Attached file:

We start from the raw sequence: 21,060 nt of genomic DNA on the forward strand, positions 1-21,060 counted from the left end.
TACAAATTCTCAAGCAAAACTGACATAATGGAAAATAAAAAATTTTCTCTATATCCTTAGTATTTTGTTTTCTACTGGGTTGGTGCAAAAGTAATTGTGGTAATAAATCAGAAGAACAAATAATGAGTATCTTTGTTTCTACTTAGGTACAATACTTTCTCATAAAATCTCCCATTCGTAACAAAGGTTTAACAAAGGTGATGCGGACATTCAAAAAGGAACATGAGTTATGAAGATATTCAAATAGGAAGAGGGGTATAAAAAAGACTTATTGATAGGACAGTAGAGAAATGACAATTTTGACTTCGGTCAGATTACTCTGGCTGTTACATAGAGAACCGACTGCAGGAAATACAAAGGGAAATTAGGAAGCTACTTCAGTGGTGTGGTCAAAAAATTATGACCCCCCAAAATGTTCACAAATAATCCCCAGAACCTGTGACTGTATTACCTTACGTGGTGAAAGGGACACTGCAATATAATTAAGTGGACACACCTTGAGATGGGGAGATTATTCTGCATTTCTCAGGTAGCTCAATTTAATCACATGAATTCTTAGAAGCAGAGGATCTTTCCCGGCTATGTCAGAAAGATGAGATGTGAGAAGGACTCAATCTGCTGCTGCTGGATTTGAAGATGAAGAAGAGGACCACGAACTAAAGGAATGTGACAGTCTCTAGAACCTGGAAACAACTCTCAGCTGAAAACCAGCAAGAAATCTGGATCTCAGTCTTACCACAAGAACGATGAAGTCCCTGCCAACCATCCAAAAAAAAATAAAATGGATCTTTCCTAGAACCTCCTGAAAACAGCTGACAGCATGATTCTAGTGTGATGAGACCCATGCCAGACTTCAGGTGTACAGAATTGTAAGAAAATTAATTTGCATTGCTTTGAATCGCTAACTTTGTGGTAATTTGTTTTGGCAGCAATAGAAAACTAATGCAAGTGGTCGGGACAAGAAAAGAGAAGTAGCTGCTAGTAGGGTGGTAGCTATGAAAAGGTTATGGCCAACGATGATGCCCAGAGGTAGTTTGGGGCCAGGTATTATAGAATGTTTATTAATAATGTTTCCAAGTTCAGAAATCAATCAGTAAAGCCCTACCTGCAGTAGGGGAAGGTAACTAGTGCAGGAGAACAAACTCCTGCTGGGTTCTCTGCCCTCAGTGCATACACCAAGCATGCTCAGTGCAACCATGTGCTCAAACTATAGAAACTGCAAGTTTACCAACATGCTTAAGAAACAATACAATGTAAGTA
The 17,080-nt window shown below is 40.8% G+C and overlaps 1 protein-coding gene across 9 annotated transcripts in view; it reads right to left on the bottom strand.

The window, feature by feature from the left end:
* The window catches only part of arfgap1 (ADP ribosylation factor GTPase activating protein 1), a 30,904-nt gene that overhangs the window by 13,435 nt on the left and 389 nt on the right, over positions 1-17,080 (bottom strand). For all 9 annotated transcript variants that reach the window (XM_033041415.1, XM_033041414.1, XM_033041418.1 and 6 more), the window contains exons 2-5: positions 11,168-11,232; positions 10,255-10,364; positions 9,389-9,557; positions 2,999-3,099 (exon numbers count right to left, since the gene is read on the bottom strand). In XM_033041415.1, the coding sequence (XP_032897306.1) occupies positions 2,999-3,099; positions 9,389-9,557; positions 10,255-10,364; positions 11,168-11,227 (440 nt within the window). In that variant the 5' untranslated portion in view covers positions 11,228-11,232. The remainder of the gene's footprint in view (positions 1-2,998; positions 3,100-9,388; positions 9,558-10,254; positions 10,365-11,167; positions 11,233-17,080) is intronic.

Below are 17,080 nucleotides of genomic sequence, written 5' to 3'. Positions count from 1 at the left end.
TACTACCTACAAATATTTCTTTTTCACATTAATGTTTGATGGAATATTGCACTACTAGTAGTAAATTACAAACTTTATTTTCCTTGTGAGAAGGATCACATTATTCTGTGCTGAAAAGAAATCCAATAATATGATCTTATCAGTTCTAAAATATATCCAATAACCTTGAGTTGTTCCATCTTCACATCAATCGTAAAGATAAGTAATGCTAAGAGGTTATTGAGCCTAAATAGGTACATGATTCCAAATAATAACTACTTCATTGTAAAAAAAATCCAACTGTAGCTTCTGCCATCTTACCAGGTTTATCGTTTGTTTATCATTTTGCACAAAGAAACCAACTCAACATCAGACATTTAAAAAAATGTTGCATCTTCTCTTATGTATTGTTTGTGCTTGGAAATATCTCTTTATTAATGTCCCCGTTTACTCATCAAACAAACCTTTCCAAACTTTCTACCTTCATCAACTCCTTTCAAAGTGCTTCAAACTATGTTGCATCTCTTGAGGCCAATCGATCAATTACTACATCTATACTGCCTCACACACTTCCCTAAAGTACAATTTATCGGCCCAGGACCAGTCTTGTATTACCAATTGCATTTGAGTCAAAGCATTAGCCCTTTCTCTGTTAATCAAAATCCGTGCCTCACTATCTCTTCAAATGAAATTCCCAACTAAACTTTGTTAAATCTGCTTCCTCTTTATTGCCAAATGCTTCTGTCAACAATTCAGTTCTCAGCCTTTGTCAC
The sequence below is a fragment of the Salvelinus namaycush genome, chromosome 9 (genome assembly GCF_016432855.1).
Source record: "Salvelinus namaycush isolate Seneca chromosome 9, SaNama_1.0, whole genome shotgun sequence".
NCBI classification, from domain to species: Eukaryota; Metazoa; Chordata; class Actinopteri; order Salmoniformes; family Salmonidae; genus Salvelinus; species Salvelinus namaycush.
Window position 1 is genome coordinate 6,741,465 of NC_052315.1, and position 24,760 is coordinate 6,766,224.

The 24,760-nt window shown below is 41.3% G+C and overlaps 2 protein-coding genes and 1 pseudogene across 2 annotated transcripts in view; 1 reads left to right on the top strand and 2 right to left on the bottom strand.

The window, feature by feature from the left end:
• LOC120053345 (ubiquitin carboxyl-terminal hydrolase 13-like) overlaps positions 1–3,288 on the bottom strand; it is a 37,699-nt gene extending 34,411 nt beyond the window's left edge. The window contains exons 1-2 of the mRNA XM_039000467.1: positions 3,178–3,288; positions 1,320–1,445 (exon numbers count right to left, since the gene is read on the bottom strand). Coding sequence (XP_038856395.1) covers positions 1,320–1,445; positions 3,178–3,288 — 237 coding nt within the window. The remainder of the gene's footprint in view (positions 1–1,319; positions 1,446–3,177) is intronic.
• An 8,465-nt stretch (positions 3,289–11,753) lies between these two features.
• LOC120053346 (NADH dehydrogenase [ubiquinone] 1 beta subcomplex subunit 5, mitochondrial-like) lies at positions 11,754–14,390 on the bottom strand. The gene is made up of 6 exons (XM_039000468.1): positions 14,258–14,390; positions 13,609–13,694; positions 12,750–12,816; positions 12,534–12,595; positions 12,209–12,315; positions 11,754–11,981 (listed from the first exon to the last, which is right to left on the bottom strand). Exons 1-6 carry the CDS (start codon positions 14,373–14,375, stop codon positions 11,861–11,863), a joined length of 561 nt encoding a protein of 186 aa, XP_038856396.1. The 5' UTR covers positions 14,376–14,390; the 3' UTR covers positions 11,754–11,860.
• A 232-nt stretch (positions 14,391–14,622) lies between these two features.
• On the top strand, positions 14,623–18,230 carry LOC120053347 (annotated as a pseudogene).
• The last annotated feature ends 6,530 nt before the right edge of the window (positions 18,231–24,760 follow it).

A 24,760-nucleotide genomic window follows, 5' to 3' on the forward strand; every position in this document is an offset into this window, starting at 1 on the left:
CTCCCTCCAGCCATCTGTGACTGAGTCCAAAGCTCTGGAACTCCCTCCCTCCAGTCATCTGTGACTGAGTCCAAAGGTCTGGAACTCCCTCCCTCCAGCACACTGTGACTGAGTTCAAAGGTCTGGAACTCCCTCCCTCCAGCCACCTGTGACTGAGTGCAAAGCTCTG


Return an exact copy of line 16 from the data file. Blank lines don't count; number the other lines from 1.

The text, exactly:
• LOC120053346 (NADH dehydrogenase [ubiquinone] 1 beta subcomplex subunit 5, mitochondrial-like) lies at positions 11,754–14,390 on the bottom strand. The gene is made up of 6 exons (XM_039000468.1): positions 14,258–14,390; positions 13,609–13,694; positions 12,750–12,816; positions 12,534–12,595; positions 12,209–12,315; positions 11,754–11,981 (listed from the first exon to the last, which is right to left on the bottom strand). Exons 1-6 carry the CDS (start codon positions 14,373–14,375, stop codon positions 11,861–11,863), a joined length of 561 nt encoding a protein of 186 aa, XP_038856396.1. The 5' UTR covers positions 14,376–14,390; the 3' UTR covers positions 11,754–11,860.